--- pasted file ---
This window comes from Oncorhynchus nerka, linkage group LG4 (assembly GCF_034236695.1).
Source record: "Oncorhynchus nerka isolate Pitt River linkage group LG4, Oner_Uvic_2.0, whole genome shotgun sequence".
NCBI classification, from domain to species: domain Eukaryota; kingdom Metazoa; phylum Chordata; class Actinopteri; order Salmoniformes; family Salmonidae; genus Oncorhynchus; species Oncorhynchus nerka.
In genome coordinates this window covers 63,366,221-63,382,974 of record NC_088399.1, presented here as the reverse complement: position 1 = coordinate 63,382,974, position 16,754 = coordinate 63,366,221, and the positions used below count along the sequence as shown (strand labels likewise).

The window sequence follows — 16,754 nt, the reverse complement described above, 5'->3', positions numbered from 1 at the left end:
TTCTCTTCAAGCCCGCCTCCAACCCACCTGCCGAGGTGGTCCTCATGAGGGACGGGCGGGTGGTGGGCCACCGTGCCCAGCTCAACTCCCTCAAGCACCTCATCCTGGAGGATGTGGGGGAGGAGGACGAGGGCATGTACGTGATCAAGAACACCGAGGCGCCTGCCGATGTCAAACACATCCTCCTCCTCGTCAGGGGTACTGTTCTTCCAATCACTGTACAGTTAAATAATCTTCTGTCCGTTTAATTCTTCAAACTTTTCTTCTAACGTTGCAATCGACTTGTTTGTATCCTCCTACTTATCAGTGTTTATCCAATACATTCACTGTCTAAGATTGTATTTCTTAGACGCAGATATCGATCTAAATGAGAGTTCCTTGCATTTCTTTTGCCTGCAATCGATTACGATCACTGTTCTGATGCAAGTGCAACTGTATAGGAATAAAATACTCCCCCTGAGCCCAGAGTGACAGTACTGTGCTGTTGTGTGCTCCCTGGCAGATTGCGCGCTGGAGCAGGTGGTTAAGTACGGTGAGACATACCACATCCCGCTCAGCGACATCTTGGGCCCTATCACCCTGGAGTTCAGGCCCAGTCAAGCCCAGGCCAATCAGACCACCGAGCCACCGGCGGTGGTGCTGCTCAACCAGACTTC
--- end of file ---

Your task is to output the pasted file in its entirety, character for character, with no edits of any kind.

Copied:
This window comes from Oncorhynchus nerka, linkage group LG4 (assembly GCF_034236695.1).
Source record: "Oncorhynchus nerka isolate Pitt River linkage group LG4, Oner_Uvic_2.0, whole genome shotgun sequence".
NCBI classification, from domain to species: domain Eukaryota; kingdom Metazoa; phylum Chordata; class Actinopteri; order Salmoniformes; family Salmonidae; genus Oncorhynchus; species Oncorhynchus nerka.
In genome coordinates this window covers 63,366,221-63,382,974 of record NC_088399.1, presented here as the reverse complement: position 1 = coordinate 63,382,974, position 16,754 = coordinate 63,366,221, and the positions used below count along the sequence as shown (strand labels likewise).

The window sequence follows — 16,754 nt, the reverse complement described above, 5'->3', positions numbered from 1 at the left end:
TTCTCTTCAAGCCCGCCTCCAACCCACCTGCCGAGGTGGTCCTCATGAGGGACGGGCGGGTGGTGGGCCACCGTGCCCAGCTCAACTCCCTCAAGCACCTCATCCTGGAGGATGTGGGGGAGGAGGACGAGGGCATGTACGTGATCAAGAACACCGAGGCGCCTGCCGATGTCAAACACATCCTCCTCCTCGTCAGGGGTACTGTTCTTCCAATCACTGTACAGTTAAATAATCTTCTGTCCGTTTAATTCTTCAAACTTTTCTTCTAACGTTGCAATCGACTTGTTTGTATCCTCCTACTTATCAGTGTTTATCCAATACATTCACTGTCTAAGATTGTATTTCTTAGACGCAGATATCGATCTAAATGAGAGTTCCTTGCATTTCTTTTGCCTGCAATCGATTACGATCACTGTTCTGATGCAAGTGCAACTGTATAGGAATAAAATACTCCCCCTGAGCCCAGAGTGACAGTACTGTGCTGTTGTGTGCTCCCTGGCAGATTGCGCGCTGGAGCAGGTGGTTAAGTACGGTGAGACATACCACATCCCGCTCAGCGACATCTTGGGCCCTATCACCCTGGAGTTCAGGCCCAGTCAAGCCCAGGCCAATCAGACCACCGAGCCACCGGCGGTGGTGCTGCTCAACCAGACTTC